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THE new year started in the worst possible way for Swindon as a nightmare afternoon of injuries and disciplinary issues saw them crash to a 32-6 defeat at relegationthreatened Newbury Blues.
The Greenbridge Road side only narrowly trailed the Blues going into the final 20 minutes, but a game-ending knee injury to Charlie Vine and a red card for Connal Knott saw them concede a succession of late tries as they fell to defeat in Berkshire.
To make matters worse, coach Neil Loader was sent from the touchline following a disagreement with the referee, and influential fly-half Adam Westall suffered a broken nose which restricted him during the game.
Westall admitted the squad suffered from an over-indulgent Christmas period, during which Swindon were not able to train together as a squad in preparation for the clash.
“It was a complete nightmare really,” fly-half Adam Westall said.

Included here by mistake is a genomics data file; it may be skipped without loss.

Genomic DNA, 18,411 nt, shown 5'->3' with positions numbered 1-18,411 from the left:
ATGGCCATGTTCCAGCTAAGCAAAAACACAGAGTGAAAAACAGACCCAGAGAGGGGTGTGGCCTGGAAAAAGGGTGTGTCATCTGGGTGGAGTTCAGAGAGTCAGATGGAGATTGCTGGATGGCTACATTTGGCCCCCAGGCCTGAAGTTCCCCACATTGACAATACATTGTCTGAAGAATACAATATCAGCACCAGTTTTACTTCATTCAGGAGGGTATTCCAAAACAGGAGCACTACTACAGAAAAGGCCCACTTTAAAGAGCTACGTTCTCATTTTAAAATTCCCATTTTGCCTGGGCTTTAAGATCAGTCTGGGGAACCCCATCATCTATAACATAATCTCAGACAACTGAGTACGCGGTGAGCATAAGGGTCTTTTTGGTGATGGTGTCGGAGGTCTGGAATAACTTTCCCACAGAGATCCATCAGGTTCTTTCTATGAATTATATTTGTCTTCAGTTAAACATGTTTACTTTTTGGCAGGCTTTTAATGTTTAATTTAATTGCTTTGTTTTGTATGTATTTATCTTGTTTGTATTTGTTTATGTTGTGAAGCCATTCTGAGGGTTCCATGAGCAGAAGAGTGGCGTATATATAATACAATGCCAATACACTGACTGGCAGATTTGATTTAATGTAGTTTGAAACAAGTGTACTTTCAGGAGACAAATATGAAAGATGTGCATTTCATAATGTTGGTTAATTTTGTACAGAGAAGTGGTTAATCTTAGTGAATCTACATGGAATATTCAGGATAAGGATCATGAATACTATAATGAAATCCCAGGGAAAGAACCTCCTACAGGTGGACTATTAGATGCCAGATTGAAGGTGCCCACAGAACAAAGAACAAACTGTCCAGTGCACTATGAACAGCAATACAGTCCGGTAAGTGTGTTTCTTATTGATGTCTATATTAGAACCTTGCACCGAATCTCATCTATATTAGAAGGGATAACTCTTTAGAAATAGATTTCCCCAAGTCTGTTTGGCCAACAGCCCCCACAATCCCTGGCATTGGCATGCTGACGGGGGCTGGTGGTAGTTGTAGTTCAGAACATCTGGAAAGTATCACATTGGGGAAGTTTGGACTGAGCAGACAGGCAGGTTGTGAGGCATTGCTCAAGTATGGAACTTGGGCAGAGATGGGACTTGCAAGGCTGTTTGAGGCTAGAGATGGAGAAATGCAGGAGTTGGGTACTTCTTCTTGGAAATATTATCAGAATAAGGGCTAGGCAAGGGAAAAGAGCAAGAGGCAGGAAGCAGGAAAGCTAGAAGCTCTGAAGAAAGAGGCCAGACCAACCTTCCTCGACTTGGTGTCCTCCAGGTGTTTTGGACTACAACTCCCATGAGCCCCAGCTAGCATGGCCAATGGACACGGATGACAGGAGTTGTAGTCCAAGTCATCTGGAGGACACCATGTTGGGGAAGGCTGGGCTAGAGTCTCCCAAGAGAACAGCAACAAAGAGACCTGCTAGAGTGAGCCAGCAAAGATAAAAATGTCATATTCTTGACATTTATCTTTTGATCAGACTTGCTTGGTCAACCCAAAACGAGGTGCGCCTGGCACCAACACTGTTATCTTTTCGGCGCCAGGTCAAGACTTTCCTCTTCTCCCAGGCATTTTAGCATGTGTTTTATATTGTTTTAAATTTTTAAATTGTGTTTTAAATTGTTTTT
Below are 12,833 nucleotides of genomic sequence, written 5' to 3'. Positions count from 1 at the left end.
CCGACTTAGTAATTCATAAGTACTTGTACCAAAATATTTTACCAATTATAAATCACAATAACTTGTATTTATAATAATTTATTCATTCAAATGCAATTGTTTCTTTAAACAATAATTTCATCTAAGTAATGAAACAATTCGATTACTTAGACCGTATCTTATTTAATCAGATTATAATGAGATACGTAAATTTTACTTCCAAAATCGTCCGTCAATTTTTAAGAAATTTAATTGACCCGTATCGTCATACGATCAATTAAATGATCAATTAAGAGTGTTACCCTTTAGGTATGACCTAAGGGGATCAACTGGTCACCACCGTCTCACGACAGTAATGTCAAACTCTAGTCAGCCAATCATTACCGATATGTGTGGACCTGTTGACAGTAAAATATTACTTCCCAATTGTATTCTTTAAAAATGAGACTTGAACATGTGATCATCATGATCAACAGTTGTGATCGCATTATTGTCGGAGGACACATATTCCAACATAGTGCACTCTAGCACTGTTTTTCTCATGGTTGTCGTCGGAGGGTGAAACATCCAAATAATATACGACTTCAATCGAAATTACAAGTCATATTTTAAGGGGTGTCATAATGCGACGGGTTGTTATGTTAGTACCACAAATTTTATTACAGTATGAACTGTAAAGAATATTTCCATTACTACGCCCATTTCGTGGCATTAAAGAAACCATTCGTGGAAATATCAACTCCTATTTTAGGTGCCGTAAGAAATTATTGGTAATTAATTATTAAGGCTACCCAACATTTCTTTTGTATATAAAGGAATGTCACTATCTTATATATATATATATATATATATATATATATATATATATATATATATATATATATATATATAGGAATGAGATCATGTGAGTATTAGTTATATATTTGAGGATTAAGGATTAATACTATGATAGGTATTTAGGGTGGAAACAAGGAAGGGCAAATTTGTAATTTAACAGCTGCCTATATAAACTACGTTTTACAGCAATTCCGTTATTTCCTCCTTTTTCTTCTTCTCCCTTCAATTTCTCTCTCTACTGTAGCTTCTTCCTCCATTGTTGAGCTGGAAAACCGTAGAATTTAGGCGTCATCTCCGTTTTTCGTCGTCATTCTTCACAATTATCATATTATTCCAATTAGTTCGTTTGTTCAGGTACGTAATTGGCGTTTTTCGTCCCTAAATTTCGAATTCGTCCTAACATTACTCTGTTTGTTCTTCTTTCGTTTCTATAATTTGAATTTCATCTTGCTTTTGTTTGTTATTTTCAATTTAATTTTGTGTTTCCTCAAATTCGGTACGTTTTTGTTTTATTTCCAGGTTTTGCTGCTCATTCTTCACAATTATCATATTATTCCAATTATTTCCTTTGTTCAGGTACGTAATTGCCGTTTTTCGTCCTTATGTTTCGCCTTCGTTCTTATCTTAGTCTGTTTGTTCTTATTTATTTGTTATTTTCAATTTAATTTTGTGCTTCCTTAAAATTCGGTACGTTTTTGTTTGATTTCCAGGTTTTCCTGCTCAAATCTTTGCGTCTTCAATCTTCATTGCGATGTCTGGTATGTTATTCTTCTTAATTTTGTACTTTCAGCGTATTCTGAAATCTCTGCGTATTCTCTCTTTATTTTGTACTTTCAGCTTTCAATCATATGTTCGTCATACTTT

“I think it was a case of the post-Christmas thing really, and I think a few people overindulged.
“Both sides were coming back after a bit of a break, and the reality of it all is that they wanted it more than us, that was clear to see.
“Newbury managed to train four times during the Christmas period while we didn’t, and we managed just a couple of boxing sessions and no real rugby.
“But we can’t use that all as excuses, as they wanted it more than us on the day and they deserved to win.
“Maybe this can be a bit of a wake-up call for some of the players because we didn’t deserve to win, and it proves that if you do not have the right attitude you will get beaten.
“There were 15 poor rugby players out there, and we need to do a lot better.”
Despite all their problems, Westall believes things might have turned out differently if they had not lost a number of players going into the final stages of the game.
“We were in it probably going into the last 20 minutes when everything happened, and from that point on they just ran up a few points on us which was hard,” he said.
“Charlie Vine injured his knee and Connal Knott was sent off for two yellow cards which didn’t help, and then Neil had to go and watch the game from the changing rooms, but if he had still been on the touchline a few better decisions might have been made.
“The referee heard some conversations on the touchline which he didn’t like, and to lose your head coach is hard.
“I broke my nose and I just couldn’t stop the bleeding, and again that isn’t ideal.”